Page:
For instance, an espresso machine may run hot so the user could turn on the group-head, run water, thus causing it to cool down to allow a more desirable temperature to be used before pulling a shot.

On the other hand, a machine might sit on the cooler side and needs to have water run through the group-head to warm it up and bring it to a proper brewing temperature.

Unfortunately, temperature surfing varies and is inconsistent, so sharing tips between at-home brewers isn’t easy unless you have the same model.

A PID is genuinely the way to go for at-home brewing if you are concerned with having one less variable in trying to pull great-tasting espresso consistently. The other two options are doable, but I would recommend doing extensive research on the machine as a whole and being sure to pay attention to the temperature heating elements as you find out more about it.

Temperature at work in a coffee shop

As far as working as a barista in a coffee shop, I personally have never experienced changing the temperature on an espresso machine. Most often, a technician deals with the machine to its specifications.

Changing the temperature isn’t an ideal move because most shop espresso machines have multiple group heads, which would mean having to adjust the temperature multiple times throughout the day. However, keeping the temperature the same on the machine will add consistency amongst the other variables that get changed when dialing in espresso.

Basic variables that get changed are the coffee dosage, the amount of coffee dosed out, and the time it takes. Other aspects that come into play are: the type of grinder you are using, the temperature inside and outside the store, the weather outside, and the amount of sunlight exposed to the coffee. As those aspects change throughout the day, baristas also have to maintain a recipe by dialing it in several times. With that in mind, adjusting the temperature would add an unnecessary step to the grand scheme of providing efficiency.


With all this to consider, simply put, common sense can be used if you understand what has been explained above and how temperature affects coffee when being pulled as an espresso.

Higher temperatures will garner you higher extraction with increased body and sweetness but an increased chance of getting a bitter cup. Conversely, lower temperatures will bring less extraction, more acidity, and less body.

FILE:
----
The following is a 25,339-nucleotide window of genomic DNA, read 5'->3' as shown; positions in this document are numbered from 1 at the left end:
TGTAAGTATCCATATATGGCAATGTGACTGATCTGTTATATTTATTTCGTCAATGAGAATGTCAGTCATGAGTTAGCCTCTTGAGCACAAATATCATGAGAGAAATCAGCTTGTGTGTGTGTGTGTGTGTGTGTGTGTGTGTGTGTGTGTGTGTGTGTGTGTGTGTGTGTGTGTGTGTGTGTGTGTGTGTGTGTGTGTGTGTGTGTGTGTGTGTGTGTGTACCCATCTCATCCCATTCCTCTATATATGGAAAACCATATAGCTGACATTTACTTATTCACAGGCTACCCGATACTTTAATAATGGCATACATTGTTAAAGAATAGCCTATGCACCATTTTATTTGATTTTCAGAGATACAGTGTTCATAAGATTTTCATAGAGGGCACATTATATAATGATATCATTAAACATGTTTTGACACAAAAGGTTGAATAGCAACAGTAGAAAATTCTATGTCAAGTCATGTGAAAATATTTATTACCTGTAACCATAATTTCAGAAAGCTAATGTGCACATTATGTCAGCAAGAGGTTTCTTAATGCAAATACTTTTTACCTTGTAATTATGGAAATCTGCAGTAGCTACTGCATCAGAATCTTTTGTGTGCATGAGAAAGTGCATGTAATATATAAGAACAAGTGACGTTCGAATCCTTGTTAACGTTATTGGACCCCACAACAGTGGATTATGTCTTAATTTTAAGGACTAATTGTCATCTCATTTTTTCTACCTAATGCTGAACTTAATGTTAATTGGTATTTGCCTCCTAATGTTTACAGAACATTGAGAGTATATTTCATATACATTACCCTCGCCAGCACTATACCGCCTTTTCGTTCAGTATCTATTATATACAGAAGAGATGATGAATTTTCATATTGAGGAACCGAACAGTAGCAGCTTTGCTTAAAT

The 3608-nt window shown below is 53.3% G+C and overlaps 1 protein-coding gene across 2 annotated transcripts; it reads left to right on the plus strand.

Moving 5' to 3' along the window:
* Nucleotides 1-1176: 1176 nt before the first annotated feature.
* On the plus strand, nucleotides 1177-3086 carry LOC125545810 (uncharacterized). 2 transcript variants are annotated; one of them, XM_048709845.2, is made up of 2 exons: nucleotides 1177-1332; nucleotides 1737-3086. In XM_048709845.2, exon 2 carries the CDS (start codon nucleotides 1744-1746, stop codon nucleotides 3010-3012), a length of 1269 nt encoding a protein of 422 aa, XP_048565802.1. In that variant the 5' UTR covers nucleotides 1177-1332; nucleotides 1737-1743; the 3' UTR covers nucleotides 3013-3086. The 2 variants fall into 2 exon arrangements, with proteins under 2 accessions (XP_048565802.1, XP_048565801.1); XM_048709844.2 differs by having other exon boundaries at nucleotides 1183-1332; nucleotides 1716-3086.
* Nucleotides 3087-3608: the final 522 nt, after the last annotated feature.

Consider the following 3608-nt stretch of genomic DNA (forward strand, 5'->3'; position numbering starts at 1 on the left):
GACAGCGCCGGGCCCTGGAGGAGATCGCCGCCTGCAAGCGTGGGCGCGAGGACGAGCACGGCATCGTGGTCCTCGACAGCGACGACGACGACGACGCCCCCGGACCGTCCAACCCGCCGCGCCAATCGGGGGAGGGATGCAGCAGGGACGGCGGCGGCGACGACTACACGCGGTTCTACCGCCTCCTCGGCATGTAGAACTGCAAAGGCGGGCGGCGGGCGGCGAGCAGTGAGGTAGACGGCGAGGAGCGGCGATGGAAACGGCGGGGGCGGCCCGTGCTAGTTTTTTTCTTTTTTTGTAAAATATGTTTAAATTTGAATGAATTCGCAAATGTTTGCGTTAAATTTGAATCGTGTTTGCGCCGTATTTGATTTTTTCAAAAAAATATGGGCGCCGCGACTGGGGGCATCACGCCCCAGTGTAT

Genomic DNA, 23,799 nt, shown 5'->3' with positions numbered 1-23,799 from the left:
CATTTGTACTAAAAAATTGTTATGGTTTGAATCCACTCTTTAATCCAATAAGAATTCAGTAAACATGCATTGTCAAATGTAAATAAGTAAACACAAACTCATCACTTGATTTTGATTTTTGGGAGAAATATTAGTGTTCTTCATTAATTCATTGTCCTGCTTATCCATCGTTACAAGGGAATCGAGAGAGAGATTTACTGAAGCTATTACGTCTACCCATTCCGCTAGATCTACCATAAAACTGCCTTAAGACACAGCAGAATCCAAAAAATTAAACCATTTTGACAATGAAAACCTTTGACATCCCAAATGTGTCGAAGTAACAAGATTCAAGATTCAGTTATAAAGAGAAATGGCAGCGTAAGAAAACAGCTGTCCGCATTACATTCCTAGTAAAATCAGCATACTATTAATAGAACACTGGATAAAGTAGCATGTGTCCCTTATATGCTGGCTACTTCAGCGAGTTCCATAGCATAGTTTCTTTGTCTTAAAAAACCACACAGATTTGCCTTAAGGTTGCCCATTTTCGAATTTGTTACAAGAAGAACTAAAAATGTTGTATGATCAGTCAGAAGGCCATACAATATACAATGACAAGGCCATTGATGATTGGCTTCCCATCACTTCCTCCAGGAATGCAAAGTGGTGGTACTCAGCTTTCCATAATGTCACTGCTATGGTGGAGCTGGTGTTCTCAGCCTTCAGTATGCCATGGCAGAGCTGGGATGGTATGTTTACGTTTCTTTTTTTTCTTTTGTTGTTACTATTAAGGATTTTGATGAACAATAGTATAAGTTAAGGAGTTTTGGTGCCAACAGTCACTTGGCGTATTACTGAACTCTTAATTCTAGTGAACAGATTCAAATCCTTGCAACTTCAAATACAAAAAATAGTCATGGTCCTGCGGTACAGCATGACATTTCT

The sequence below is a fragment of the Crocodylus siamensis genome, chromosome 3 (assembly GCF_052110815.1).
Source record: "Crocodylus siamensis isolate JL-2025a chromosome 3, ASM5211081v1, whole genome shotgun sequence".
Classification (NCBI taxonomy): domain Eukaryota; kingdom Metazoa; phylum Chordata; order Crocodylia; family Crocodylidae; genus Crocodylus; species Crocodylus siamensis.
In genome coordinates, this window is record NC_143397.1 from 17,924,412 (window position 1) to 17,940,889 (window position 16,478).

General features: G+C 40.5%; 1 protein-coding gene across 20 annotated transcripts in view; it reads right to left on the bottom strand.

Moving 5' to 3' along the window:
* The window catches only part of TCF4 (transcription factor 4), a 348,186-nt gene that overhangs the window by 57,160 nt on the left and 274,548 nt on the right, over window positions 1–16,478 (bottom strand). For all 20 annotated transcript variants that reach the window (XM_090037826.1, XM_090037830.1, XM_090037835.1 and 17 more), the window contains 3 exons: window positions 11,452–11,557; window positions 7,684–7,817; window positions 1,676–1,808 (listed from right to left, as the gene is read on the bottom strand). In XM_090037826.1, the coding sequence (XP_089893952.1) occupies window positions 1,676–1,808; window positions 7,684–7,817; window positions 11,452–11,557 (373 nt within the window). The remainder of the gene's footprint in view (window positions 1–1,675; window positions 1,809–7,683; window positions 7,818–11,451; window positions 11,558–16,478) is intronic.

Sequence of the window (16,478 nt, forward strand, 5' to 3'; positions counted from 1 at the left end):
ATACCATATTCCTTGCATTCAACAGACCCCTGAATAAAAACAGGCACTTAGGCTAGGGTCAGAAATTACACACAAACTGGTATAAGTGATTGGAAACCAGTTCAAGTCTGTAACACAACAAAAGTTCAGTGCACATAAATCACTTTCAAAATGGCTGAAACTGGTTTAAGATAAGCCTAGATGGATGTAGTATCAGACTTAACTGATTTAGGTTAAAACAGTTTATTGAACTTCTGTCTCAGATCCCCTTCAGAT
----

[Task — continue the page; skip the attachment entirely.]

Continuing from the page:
Temperature is an interesting variable to try and figure out. If you are struggling to dial in your coffee on your espresso machine and all the other variables are correct, then temperature might be that last hurdle keeping you from the perfect cup. On the other hand, if your dosage in, out, and time are all good, your grinder is consistent and reliable, and your tamping is good, try adjusting the temperature.

Also, this can apply to brewing pour overs as well. Don’t feel left out if you don’t have an espresso machine at home and want to try and test this.

FAQ Section

What is the perfect temperature for espresso?

The needed temperature for coffees will change but should stay in the window of 90-96 °C (194-205 °F

Can water be too hot for espresso?

Yes. Having water too hot for espresso will cause it to extract too quickly. The coffee isn’t given the space to develop and will leave you with a bitter cup when that happens.

Why is my espresso not hot?

There could be a variety of reasons why. A simple fix could be that the cup your espresso is being pulled into is cold, and the cup is absorbing the heat from the espresso. Another reason could be because the portafilter hasn’t had enough time to heat up within the group-head. Another more significant reason could be that your espresso machine water boiler for your group-head wasn’t set to the necessary temperature to pull your shot of espresso properly.

What temperature should latte milk be?

As a barista, I steam milk to 71°C (160 °F) for a latte. A good gauge is by using your free hand to tell how hot it is. A latte will be at temperature at a one-second handhold on your palm. If you can only hold your palm to the pitcher for a single second before it’s too painful, then you’re about right. Latte milk texture should be thin microfoam.